British Prime Minister David Cameron has backed calls for an independent inquiry into a phone hacking scandal surrounding News International.
Mr Cameron said everyone is revolted by accusations that one of the group's papers, the News of the World, paid to hack into the mobile phone of a murdered girl while she was missing.
But he said an inquiry could not take place until police investigations were concluded.
Mr Cameron told the House of Commons on Wednesday he would support two separate inquiries - one into why the original policy inquiry did not get to the bottom of what happened and a second into the behaviour of individuals and media organisations, and media ethics.
Amid noisy scenes at Prime Minister's Questions in the House of Commons, Mr Cameron said: ''We do need to have an inquiry, possibly inquiries, into what has happened.
''We are no longer talking here about politicians and celebrities. We are talking about murder victims, potentially terrorist victims, having their phones hacked into.
''It is absolutely disgusting, what has taken place, and I think everyone in this House and indeed this country will be revolted by what they have heard and what they have seen on their television screens.''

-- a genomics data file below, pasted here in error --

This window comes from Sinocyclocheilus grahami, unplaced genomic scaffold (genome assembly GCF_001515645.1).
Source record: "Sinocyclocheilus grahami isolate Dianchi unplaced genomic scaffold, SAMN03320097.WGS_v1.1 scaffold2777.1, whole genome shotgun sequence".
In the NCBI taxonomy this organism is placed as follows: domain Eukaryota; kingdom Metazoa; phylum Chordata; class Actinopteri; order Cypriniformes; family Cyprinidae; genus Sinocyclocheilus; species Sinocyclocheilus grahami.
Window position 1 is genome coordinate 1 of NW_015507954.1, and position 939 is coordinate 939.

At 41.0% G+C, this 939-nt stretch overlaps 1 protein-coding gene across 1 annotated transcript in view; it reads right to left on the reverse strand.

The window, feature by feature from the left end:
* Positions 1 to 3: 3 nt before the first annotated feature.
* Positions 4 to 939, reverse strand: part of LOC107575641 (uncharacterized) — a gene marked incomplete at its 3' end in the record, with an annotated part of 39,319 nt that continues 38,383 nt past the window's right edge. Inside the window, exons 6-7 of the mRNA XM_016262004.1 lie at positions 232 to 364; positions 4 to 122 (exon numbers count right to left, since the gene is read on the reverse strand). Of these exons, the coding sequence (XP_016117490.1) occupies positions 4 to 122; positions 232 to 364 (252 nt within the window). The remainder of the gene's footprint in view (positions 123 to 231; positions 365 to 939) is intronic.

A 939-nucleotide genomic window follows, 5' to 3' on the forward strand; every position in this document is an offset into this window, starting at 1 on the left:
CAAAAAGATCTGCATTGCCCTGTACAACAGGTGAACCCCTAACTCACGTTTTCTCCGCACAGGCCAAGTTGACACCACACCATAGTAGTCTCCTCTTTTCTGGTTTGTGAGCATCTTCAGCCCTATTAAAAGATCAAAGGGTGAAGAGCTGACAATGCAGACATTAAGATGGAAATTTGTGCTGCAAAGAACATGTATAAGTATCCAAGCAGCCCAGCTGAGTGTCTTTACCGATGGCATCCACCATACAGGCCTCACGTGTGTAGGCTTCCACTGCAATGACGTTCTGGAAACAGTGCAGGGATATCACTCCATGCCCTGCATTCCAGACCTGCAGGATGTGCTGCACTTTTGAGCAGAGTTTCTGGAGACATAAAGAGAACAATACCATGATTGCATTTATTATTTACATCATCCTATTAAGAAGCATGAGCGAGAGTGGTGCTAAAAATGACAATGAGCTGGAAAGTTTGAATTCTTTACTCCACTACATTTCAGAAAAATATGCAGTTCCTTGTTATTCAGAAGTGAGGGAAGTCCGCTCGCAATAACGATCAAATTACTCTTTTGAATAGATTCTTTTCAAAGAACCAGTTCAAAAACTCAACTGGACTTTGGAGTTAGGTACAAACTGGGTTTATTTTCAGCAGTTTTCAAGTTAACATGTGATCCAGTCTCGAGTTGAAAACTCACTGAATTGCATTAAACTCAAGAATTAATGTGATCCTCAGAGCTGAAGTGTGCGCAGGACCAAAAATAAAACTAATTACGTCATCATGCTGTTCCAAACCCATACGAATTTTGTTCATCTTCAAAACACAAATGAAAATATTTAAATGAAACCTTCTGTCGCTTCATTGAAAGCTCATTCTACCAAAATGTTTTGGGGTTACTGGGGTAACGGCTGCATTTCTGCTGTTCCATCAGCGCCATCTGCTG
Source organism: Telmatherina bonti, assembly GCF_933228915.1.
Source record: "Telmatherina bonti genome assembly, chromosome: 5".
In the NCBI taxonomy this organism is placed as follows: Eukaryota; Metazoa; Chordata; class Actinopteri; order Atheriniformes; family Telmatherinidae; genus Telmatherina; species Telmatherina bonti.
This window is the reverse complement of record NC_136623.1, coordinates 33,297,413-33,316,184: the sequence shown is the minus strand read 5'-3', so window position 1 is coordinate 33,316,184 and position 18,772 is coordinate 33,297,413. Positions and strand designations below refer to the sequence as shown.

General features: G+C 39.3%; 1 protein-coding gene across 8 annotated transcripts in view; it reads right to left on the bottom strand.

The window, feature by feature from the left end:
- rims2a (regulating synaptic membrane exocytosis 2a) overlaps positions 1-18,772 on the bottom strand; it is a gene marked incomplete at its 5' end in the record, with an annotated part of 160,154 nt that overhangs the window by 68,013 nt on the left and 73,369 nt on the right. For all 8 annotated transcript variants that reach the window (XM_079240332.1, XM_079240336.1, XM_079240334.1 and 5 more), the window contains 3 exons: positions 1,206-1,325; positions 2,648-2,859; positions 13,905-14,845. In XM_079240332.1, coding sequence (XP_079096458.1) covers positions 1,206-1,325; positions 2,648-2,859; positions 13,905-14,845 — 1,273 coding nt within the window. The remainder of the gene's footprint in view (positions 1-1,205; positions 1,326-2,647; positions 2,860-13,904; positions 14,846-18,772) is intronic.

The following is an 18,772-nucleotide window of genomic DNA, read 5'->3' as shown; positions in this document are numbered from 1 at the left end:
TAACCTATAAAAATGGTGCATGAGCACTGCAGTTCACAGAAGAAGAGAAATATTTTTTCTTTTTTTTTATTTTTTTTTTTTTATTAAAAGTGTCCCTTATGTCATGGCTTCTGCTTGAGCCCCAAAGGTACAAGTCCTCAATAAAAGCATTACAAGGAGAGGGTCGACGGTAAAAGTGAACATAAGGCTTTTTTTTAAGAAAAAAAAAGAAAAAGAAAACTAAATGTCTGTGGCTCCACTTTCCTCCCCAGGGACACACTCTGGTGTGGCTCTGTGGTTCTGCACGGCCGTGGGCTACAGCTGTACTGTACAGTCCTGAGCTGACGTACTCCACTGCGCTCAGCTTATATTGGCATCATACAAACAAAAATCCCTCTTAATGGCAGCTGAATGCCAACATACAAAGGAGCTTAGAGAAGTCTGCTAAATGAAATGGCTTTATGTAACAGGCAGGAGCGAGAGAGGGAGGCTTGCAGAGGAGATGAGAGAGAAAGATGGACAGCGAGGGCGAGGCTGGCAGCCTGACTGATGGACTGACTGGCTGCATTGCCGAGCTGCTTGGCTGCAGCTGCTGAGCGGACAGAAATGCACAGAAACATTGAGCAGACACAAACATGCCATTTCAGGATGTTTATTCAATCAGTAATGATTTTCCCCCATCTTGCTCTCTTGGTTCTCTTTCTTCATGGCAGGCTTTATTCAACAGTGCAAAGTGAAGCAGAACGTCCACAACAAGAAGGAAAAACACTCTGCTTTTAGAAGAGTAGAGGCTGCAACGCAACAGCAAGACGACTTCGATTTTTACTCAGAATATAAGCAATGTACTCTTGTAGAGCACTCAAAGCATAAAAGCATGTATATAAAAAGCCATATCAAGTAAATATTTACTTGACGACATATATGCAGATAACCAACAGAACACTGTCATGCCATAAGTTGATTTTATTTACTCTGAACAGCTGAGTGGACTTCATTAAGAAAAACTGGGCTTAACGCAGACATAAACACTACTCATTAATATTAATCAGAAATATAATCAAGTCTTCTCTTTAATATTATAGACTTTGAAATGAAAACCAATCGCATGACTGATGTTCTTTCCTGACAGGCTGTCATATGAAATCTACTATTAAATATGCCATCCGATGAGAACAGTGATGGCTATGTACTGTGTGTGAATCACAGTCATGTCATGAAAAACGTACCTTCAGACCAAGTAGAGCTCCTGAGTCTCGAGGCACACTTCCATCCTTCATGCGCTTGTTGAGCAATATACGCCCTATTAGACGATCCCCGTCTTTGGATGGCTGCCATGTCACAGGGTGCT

News Corporation, chairman and chief executive Rupert Murdoch said allegations that staff had hacked phones and paid police were ''deplorable and unacceptable''.
News Corp is the parent company of the News of the World.
Milly Dowler, 13, went missing in March 2002 near her home in Walton-on-Thames, Surrey.
Her remains were found in remote woodland at Yateley Heath in Hampshire six months later.
A nightclub doorman was convicted of her murder in June.
As disclosures involving the News of the World continue to emerge, families of victims of the 7 July bombings in 2005 have complained that they may have had their phones hacked.
Police investigating hacking claims against the paper have also contacted the parents of murdered schoolgirls Holly Wells and Jessica Chapman.